Biosolids Consultant Shares Energy Savings Trends

John Donovan has devoted a long career to helping communities make the most of biosolids – with ample assistance from plant operators.
Biosolids Consultant Shares Energy Savings Trends
John Donovan, left, senior vice president for Biosolids and Energy Recovery with CDM Smith, and Richard Weare, capital projects manager at the Greater Lawrence Sanitary District, discuss plant operations.

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John Donovan, P.E., started on the ground floor in a long career as a biosolids consultant.

Graduating from college just as the environmental movement began, he put his civil engineering degrees to work with CDM Smith (then known as Camp Dresser McKee). Forty years later, he can look back on numerous biosolids management projects across the country that he helped conceive and design.

Along the way, he had an inside track to explore emerging technologies, traveling widely to tour treatment plants where new processes were deployed. He counts operators of those and other plants as some of his best teachers. “I have a wealth of experience, and a lot of it is what I have learned from operators over the years,” he says. “Every time I walk onto a treatment plant site, I want the operators to tell me everything they can about their situation. By listening, I can get a strong sense of what the real issues are.”

Operators return the respect: Last year, Donovan received the New England Water Environment Association’s first-ever Biosolids Management Award. It recognized his work on trend-setting projects for the Massachusetts Water Resources Authority (MWRA), the Lewiston-Auburn (Maine) Water Pollution Control Authority and others.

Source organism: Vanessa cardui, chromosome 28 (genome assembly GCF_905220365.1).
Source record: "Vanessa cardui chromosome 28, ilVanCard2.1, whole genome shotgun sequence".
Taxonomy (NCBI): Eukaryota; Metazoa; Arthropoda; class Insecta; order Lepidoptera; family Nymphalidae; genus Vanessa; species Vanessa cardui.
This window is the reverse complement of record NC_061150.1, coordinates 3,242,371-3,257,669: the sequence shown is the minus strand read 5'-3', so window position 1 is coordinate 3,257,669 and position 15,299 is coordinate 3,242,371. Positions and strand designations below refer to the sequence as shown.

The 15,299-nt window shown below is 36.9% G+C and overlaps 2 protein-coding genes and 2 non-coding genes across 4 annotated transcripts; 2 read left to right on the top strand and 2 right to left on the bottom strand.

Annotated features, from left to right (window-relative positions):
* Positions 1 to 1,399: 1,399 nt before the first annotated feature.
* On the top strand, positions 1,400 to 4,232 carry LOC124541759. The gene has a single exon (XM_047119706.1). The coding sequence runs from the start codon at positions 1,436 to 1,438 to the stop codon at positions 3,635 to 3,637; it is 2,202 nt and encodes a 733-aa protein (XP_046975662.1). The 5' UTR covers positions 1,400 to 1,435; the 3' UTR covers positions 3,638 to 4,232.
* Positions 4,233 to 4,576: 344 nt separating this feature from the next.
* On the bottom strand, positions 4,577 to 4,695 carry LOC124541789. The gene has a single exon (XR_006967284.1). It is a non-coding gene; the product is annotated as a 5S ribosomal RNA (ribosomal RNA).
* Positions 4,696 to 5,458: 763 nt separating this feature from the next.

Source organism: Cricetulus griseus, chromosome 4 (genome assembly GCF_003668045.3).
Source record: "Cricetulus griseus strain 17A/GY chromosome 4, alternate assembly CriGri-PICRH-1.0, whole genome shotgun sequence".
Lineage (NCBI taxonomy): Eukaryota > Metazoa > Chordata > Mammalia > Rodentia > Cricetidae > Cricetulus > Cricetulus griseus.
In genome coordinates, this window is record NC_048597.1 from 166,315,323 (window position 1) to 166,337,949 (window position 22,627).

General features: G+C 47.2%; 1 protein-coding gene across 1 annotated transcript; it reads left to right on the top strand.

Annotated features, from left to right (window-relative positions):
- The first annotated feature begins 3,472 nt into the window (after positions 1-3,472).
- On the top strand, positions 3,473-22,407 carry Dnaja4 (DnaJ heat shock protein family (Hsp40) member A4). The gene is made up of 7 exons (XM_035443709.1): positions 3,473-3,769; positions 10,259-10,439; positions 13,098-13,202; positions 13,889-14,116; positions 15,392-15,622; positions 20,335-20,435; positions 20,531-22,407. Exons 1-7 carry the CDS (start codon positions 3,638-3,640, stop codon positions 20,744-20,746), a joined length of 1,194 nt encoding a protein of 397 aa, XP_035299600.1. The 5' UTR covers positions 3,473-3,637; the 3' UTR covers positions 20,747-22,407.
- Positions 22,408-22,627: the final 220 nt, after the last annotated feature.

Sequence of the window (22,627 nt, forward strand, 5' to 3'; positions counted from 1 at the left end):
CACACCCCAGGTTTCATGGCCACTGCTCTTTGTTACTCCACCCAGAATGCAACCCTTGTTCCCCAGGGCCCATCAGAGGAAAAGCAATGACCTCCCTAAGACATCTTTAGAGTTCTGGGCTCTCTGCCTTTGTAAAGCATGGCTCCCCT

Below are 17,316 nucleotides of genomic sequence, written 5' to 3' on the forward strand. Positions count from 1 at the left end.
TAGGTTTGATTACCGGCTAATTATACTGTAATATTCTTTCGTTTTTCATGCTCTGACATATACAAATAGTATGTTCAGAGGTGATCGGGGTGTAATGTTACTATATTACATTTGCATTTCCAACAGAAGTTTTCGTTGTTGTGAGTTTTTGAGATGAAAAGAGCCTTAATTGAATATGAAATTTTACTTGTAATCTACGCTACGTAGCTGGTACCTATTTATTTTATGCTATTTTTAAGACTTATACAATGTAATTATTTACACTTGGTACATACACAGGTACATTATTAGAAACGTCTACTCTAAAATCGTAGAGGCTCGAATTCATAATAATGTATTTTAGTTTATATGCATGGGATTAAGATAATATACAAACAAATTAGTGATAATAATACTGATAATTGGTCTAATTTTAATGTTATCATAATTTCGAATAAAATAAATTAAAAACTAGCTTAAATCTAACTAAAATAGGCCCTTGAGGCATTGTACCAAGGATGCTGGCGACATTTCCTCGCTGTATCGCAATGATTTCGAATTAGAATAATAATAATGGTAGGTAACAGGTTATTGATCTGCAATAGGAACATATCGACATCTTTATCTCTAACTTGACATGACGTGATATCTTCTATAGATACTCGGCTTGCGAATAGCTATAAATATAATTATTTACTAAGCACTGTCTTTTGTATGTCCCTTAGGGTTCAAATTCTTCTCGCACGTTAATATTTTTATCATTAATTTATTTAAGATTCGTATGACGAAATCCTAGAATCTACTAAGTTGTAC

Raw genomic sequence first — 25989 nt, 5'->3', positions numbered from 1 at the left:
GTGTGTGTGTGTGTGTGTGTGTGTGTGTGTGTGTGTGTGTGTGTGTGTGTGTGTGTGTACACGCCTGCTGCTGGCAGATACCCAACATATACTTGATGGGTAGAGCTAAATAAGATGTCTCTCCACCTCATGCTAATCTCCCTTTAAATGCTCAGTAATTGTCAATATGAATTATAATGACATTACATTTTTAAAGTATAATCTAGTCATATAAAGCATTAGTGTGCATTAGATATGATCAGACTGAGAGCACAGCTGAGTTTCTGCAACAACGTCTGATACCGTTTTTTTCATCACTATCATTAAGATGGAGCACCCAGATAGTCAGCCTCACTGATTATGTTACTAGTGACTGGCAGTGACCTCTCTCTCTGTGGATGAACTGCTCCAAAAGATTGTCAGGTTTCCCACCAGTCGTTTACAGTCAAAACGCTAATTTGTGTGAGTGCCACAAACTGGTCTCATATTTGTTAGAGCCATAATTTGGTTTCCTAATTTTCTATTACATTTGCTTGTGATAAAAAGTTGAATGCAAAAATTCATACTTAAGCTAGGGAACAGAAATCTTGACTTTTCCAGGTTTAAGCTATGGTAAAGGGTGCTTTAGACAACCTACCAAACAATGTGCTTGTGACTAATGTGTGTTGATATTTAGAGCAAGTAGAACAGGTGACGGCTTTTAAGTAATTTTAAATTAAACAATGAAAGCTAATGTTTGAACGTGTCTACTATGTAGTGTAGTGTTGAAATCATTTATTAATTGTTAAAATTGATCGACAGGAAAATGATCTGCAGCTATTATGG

Starting young

Going to high school in the Boston area, Donovan took an interest in math and life sciences, and teachers and guidance counselors steered him toward engineering. He earned a bachelor’s degree in civil engineering from Northeastern University in Boston, along the way gaining work experience through the school’s extensive cooperative programs.

“I had varied experiences working for a municipal government, an environmental consulting firm and a land surveyor, where I learned that working outside in winter perhaps was not what I wanted to do,” Donovan recalls.

By the time he finished undergraduate studies in 1972, he was a U.S. Army Reserve second lieutenant. The Vietnam War was winding down, and the U.S. EPA had just been created. “I had an opportunity to get a graduate degree because the EPA saw a big need to train environmental engineers. I was in the right place at the right time.”

With a newly minted master’s degree in civil engineering, he joined CDM, then a firm with a strong international reputation and about 1,000 people on board. Today the company is five times that size.

“Like a lot of engineers, I didn’t know much coming out of school,” he says. “The firm had taken a number of large assignments involving what at the time we called sludge management. Some of our people were very well respected in that field. Assignments in Boston and New York City and in Florida, Texas and elsewhere were putting stress on the firm’s resources. So as a young graduate, I was assigned to some really challenging projects.”

Out of the ocean

In the late 1970s and early 1980s, cities in the Northeast were under EPA orders to end the long-standing practice of dumping biosolids in the ocean. The orders affected more than 80 cities, many in New York and New Jersey but also Philadelphia, Washington, D.C., and Boston.